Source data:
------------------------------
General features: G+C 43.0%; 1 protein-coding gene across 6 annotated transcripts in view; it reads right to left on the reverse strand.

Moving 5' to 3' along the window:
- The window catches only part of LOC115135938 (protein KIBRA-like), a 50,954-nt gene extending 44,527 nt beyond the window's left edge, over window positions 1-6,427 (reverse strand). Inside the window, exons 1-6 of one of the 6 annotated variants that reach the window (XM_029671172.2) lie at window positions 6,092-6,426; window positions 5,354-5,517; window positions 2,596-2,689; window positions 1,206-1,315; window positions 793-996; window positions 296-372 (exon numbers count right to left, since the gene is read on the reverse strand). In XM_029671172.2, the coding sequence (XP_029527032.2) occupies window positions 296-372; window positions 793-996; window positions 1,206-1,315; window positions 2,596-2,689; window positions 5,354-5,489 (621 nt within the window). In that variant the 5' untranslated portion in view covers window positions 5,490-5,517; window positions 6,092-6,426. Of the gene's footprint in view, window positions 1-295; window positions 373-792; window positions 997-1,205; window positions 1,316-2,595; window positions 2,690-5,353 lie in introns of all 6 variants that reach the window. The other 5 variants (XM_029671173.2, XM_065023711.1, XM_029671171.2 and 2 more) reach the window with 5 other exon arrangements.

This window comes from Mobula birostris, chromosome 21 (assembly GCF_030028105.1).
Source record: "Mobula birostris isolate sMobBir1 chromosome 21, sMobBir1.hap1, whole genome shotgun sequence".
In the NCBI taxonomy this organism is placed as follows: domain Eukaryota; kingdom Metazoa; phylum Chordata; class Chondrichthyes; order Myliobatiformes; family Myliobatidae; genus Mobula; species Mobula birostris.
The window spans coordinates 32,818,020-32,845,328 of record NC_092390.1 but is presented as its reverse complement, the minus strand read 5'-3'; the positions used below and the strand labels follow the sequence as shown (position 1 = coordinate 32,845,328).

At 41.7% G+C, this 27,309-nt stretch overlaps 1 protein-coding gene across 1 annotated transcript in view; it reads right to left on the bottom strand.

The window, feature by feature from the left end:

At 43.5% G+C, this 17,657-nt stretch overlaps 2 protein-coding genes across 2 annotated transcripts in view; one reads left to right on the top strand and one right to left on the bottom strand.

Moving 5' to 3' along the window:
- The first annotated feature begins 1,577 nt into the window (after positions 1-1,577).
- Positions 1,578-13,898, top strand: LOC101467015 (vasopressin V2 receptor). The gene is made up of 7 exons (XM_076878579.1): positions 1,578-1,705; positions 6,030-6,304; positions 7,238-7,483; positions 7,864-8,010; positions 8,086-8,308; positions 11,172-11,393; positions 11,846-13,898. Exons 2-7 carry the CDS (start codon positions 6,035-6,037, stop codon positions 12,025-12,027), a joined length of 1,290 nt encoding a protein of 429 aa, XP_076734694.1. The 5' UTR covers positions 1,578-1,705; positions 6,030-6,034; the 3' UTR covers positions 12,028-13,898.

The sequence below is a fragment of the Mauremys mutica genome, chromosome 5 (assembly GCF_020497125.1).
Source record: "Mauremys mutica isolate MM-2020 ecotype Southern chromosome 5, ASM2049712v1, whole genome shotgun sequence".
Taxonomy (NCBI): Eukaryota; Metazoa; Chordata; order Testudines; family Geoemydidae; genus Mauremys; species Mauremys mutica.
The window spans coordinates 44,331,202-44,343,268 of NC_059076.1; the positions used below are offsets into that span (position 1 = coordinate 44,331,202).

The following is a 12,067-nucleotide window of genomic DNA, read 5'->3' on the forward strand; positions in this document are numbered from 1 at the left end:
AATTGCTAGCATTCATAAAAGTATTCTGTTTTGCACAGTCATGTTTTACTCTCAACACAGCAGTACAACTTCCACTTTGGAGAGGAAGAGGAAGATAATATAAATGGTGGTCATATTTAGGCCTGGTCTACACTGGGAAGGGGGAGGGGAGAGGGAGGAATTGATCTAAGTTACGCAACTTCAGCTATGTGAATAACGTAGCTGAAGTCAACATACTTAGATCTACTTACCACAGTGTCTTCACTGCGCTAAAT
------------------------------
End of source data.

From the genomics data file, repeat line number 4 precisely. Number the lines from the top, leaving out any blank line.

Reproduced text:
This window comes from Mobula birostris, chromosome 21 (assembly GCF_030028105.1).